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Manage Your Diabetes with Diabetes University

Ever since 1969 when Richard K. Bernstein became the first person with diabetes to use a blood glucose meter and discover the huge impact that carbohydrates have on our blood sugar, he has been committed to helping the rest of us manage our diabetes. He has helped thousands of patients who have diabetes, written nine books and more than 100 articles about it, and continues to offer free monthly webcasts.

But only now has he established a diabetes university.

Dick Bernstein suffered from type 1 diabetes beginning in 1946 when he was 12 years old. He was an engineer in 1969 when he spent $650 for the first Ames Reflectance Meter, as I wrote at “Diabetes Wellness Letter.” That’s at least $4,000 in today’s money and, depending on the index you use, perhaps much more.

Before then, nobody realized the damage that carbs do. But even though he found out by regularly checking his level and then wrote about it, as a layperson he wasn’t able to convince the medical establishment. There was only one other thing that he could do.

So in 1979 at the advanced age of 45 he went back to school and became a medical doctor. In 1983 he became an endocrinologist sub-specializing in diabetology and has practiced near New York City ever since then.

Medicine is finally coming around to recognize that carbs, not fats, are the enemy of diabetes (as well as of obesity, PCOS, and perhaps many other illnesses including Alzheimer’s disease). More than anyone else, Dr. Bernstein has led this revolution, which I personally accepted many years ago to my great benefit that I have documented here.

Like Dr. Bernstein himself, his new diabetes university is not the usual thing. It doesn’t have any fees, exams, or stress. It is nothing but videos of him imparting the best information that exists about how to manage your diabetes.

The first two sessions are online now. You can start studying immediately when you go on YouTube to “Dr. Bernstein’s Diabetes University: A Video Guide to Normal Blood Sugars.”

I have watched both of them with great interest and continue to learn from Dr. Bernstein even though I have worked with him for years. Since we have only talked on the phone and exchanged correspondence, I was delighted to see him in the videos.

When I interviewed Dr. Bernstein for another article a week or two ago, he mentioned to me in passing that his Diabetes University was finally getting off the ground. A few days later when I found it online, I noticed that the producers are R.D. Dikeman and his son David, 11.

R.D., who has a Ph.D. degree in theoretical physics, is chief scientist at Lockheed Martin in Honolulu, Hawaii. David was diagnosed with type 1 diabetes in March 2013. As they documented on David’s journey with diabetes, he suffered from the high-carbohydrate diet that the doctors at the hospital had him on until the Dikeman family discovered Dr. Bernstein’s Diabetes Solution.

Dr. Bernstein’s guidance in the book saved David’s life, and he began to manage his diabetes, R.D. told me. “My son, David, has tested his A1C levels this year at 4.4, 4.9, 4.7, 5.1, and 4.9. His blood sugar records with his Dexcom continuous glucose monitoring system have him at a 82.8 mg/dl average.”

“Dr. Bernstein’s laws of small numbers really resonated with me,” R.D. told me. The Dikemans began to listen to Dr. Bernstein’s free teleseminars. “In one of them Dr. Bernstein said that he wanted to expand his social media presence. So I called him.”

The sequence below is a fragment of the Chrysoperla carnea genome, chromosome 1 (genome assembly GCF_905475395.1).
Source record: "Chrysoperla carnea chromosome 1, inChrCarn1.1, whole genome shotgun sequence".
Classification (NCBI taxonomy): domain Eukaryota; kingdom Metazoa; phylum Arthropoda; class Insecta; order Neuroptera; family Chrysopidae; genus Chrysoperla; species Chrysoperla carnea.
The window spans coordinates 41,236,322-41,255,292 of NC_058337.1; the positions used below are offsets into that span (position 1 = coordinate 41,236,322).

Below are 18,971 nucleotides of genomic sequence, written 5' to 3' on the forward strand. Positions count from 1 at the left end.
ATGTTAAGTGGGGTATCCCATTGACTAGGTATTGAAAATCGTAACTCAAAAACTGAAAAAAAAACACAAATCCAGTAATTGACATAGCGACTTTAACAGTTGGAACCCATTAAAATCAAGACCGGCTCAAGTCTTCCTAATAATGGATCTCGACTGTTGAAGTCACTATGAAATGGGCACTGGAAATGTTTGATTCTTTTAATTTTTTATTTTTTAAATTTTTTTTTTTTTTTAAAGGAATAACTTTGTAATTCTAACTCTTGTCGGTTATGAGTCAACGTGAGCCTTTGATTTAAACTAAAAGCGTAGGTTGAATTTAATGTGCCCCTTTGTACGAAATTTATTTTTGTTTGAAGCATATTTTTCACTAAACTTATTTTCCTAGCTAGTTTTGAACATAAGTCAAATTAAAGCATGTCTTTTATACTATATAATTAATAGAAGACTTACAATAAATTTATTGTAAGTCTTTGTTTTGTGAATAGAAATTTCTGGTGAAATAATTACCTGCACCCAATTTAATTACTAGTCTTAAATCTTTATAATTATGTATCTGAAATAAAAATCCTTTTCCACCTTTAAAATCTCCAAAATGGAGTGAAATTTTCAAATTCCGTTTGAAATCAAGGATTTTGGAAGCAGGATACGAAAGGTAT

Each of the videos will be 10 to 15 minutes long, R.D. told me. He expects that they will eventually have about 50 of them.

So that I will be able to see each of the video sessions as soon as they go online, I subscribed to them, once R.D. explained how. “To be advised of new videos you need tell YouTube that you want to subscribe and also go to the ‘my subscriptions’ checkbox at the top of the YouTube.com home page and then click on the ‘send me updates’ checkbox by clicking on the wheel icon next to the ‘subscribe’ button.”

The videos on Dr. Bernstein’s Diabetes University are a gift from him and the Dikeman family to the diabetes community. At this season of giving, they can be the biggest gifts of all. They can save your life.

This article is based on an earlier version of my article published by HealthCentral.

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  • saddaf at

    hello David

    what is your take on barley ? i know dr. bernstein does not allow any grain in his book but any studies that you may have read??
    barley is widely acknowledged in my country as beneficial for diabetes as well as daal channa

    • David Mendosa at

      Dear Saddaf,

      Barley, particular hullless barley, must have a quite low glycemic index and therefore have less effect on our blood sugar. But be careful. While whole barley has a GI of about 28, Indian barley for some reason has a GI of about 48 and barley porridge has a GI of about 65, which certainly is not low. Hullless barley is probably the lowest, but nobody knows for sure what it’s GI is, because it hasn’t been tested for it. Anyway, the GI of any barley is considerably higher than that of chana dal, which is about 10, one of the lowest of all carbohydrate foods. Barley is great — but only because it substitutes for rice, which will raise our blood sugar a whole lot. Barley certainly isn’t as good for our blood sugar as those foods that are lower GI.

      With metta,

  • Philip Thackray at

    I was just catching up on Peter’s Hyperlipid blog when I saw this post:
    The comments are interesting as well.
    Perhaps you have seen this post.

    • David Mendosa at

      Dear Philip,

      Thanks for sharing this excellent post.

      With metta,